Fact or Fiction? 10 sleep myths debunked

Fact or Fiction? 10 sleep myths debunked

Jun 12, 2023
Liz Tabron

Sleep is complex and interesting and when you really think about it, it is a little strange that we all fall asleep for several hours every night. Sometimes you may fall into a blissful slumber as soon as your head hits the pillow and other nights you may toss and turn, there are times we remember our dreams and other times we don’t. 

These aren’t the only odd things about sleep and it’s common to encounter misinformation online, which if believed, can lead to poor sleep habits. In this blog we look into some well-known sleep myths, as well as some rather weird ones too, and separate fact from fiction.

We all need 8 hours of sleep every night

You may wonder if you can get by on 6 hours of sleep a night or should you aim to get that much-coveted 8 hours in order to feel refreshed? Well, the truth of the matter is, it all depends. Just like how each body is unique, each one of us has different sleep requirements too and it’s important to remember that sleeping for longer isn’t always better - it’s the quality of sleep you get that counts.

7-9 hours of sleep a night is the most common sleep duration for adults, and the recommended duration to give enough time for each of the different sleep stages needed to feel refreshed - some people can get more than this and others can function perfectly fine with as little as 6 hours a night. So, the 8 hour sleep myth is just that - a myth.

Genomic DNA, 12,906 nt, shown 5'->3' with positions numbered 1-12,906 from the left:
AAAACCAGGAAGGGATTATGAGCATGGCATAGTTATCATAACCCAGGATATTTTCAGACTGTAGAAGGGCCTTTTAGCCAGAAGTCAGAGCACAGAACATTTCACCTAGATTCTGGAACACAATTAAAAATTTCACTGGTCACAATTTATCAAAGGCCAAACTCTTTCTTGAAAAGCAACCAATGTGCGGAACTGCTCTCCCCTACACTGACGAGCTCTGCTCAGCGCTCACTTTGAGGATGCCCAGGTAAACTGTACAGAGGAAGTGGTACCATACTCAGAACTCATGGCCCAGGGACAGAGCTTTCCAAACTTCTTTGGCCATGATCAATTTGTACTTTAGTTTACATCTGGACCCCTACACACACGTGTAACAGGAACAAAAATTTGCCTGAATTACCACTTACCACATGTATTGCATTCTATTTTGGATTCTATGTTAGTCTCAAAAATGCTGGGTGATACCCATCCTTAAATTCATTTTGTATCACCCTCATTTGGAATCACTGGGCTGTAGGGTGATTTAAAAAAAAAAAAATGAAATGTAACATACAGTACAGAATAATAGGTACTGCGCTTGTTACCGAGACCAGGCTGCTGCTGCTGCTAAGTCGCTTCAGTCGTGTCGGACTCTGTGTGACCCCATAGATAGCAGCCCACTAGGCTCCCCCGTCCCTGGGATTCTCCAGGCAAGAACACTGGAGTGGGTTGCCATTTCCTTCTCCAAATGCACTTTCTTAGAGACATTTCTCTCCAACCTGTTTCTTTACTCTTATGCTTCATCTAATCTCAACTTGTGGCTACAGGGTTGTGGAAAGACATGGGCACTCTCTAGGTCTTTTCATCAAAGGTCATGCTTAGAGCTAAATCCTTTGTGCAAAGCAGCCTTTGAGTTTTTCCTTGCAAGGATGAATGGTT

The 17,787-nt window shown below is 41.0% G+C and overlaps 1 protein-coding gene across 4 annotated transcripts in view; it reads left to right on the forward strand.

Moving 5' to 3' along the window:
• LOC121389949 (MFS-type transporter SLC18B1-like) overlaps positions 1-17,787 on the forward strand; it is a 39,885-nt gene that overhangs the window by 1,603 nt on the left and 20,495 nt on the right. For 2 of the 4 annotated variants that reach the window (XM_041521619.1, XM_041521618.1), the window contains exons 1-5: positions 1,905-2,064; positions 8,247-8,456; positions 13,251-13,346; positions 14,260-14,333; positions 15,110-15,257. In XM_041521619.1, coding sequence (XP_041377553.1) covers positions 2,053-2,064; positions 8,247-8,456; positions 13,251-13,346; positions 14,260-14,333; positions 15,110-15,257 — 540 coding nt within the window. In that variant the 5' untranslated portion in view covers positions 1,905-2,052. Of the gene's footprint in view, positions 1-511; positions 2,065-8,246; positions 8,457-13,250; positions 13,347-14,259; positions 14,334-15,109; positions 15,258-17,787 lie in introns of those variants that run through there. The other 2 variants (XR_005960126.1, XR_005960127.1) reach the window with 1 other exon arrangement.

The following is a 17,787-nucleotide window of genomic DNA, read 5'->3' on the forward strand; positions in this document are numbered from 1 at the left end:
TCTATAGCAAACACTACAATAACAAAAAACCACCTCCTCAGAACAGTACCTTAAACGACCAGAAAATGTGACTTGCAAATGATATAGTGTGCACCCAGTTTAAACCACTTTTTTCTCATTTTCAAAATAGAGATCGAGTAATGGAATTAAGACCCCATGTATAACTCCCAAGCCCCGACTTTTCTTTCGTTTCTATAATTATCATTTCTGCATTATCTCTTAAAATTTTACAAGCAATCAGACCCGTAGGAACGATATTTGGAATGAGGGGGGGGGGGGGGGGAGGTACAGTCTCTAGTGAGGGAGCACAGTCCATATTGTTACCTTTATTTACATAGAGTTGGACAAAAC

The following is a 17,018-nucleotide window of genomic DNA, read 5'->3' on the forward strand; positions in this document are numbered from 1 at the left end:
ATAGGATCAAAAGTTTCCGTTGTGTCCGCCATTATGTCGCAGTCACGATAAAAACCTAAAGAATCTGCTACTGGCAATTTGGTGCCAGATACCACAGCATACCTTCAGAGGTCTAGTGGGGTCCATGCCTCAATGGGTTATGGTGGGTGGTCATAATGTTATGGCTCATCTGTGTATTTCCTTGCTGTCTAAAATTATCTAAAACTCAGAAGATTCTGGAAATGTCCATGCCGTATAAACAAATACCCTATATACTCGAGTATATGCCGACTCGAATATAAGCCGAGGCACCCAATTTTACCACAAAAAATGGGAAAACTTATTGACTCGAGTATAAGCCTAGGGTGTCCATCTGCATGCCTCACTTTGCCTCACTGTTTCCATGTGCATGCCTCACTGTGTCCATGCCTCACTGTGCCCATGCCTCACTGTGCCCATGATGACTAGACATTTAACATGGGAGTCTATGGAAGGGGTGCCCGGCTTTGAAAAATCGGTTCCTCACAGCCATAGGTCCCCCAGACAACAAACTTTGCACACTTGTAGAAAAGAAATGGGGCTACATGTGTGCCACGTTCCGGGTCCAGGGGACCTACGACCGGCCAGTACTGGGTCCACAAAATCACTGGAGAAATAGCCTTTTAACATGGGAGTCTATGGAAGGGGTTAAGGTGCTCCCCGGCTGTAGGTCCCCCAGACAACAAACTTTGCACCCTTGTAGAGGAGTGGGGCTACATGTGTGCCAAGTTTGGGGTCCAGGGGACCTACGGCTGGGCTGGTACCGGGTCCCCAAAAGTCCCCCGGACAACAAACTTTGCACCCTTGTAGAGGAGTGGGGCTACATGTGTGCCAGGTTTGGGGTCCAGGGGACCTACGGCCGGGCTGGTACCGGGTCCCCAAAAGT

Your body gets used to having less sleep

It’s a myth that your body can get used to having less sleep. Not getting the sleep you need eventually takes both a short and long-term toll on your body and brain. After a few nights of insufficient sleep, you will experience drowsiness during the day, and this may settle down over time without enough sleep, but this doesn’t mean your body is adapting. 

A single night of poor sleep has a negative impact on memory, decision making, focus and creativity and continued sleep deprivation can wreak havoc on your physical health too. Poor sleep has been linked to diabetes, heart problems, obesity, and even certain neuro-degenerative diseases.

Even if it feels like you are getting used to having less sleep, the fact of the matter is, you are more likely to encounter serious health problems, simply because your body isn’t getting the rest it needs.